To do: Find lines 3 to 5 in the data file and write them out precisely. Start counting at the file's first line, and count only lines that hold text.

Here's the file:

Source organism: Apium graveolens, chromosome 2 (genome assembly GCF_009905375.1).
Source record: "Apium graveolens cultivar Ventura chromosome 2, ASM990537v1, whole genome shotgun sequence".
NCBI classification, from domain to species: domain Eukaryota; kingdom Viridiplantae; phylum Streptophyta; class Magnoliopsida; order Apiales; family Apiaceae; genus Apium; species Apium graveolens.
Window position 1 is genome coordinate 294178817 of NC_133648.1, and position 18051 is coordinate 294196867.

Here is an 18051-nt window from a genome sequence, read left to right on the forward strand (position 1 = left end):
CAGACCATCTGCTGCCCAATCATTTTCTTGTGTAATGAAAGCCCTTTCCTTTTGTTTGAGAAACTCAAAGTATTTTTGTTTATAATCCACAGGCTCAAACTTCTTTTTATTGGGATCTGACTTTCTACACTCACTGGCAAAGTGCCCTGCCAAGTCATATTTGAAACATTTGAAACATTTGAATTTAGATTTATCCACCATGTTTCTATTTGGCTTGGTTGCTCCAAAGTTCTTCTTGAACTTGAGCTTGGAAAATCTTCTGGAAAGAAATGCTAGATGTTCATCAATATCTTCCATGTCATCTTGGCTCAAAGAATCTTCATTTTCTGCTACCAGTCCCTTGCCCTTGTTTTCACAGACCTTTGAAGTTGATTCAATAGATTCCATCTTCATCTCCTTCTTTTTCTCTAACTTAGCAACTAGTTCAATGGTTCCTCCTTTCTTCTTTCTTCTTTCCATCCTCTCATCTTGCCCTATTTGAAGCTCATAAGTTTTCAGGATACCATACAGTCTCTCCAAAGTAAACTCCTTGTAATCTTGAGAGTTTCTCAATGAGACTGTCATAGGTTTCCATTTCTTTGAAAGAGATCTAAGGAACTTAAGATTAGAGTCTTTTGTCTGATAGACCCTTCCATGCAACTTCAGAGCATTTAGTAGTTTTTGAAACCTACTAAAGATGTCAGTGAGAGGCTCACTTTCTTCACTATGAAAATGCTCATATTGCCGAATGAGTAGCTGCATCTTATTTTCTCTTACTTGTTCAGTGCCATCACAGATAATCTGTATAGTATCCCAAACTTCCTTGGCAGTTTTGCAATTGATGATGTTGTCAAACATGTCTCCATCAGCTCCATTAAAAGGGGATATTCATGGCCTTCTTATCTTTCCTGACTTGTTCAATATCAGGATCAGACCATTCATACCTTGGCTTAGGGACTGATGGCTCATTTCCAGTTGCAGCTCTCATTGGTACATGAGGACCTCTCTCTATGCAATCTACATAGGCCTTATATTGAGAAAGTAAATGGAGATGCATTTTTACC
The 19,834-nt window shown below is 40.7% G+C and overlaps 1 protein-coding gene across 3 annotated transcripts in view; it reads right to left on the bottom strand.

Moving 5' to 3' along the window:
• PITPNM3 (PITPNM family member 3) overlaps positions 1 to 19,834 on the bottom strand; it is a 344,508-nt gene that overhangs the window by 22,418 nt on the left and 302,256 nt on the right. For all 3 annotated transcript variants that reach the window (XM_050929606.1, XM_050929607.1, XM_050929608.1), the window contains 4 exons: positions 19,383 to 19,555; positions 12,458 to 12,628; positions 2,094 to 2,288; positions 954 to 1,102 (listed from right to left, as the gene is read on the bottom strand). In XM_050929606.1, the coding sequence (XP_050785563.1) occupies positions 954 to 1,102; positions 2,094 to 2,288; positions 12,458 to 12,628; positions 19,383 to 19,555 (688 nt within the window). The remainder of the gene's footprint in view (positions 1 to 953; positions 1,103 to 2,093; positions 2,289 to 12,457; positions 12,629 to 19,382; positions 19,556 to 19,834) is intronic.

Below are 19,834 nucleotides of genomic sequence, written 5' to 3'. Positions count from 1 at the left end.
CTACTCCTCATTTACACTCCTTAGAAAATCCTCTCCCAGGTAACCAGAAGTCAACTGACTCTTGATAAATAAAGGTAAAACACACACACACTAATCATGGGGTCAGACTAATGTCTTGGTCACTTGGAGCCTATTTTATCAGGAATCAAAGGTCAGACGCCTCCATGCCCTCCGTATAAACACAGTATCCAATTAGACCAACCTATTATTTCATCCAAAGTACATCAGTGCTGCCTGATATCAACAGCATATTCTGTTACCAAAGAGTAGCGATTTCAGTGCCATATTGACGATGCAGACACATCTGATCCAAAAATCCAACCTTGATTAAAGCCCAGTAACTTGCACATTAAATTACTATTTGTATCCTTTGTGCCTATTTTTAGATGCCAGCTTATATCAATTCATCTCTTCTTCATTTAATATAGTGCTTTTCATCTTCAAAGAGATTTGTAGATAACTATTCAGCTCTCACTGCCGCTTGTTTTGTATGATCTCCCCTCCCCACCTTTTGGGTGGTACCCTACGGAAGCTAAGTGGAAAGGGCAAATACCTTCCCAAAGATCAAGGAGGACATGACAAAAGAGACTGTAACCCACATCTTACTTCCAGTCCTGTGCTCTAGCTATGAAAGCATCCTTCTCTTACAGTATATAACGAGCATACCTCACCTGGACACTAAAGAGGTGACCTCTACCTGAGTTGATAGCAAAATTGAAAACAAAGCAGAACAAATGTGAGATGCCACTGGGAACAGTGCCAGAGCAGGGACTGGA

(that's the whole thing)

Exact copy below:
NCBI classification, from domain to species: domain Eukaryota; kingdom Viridiplantae; phylum Streptophyta; class Magnoliopsida; order Apiales; family Apiaceae; genus Apium; species Apium graveolens.
Window position 1 is genome coordinate 294178817 of NC_133648.1, and position 18051 is coordinate 294196867.

Here is an 18051-nt window from a genome sequence, read left to right on the forward strand (position 1 = left end):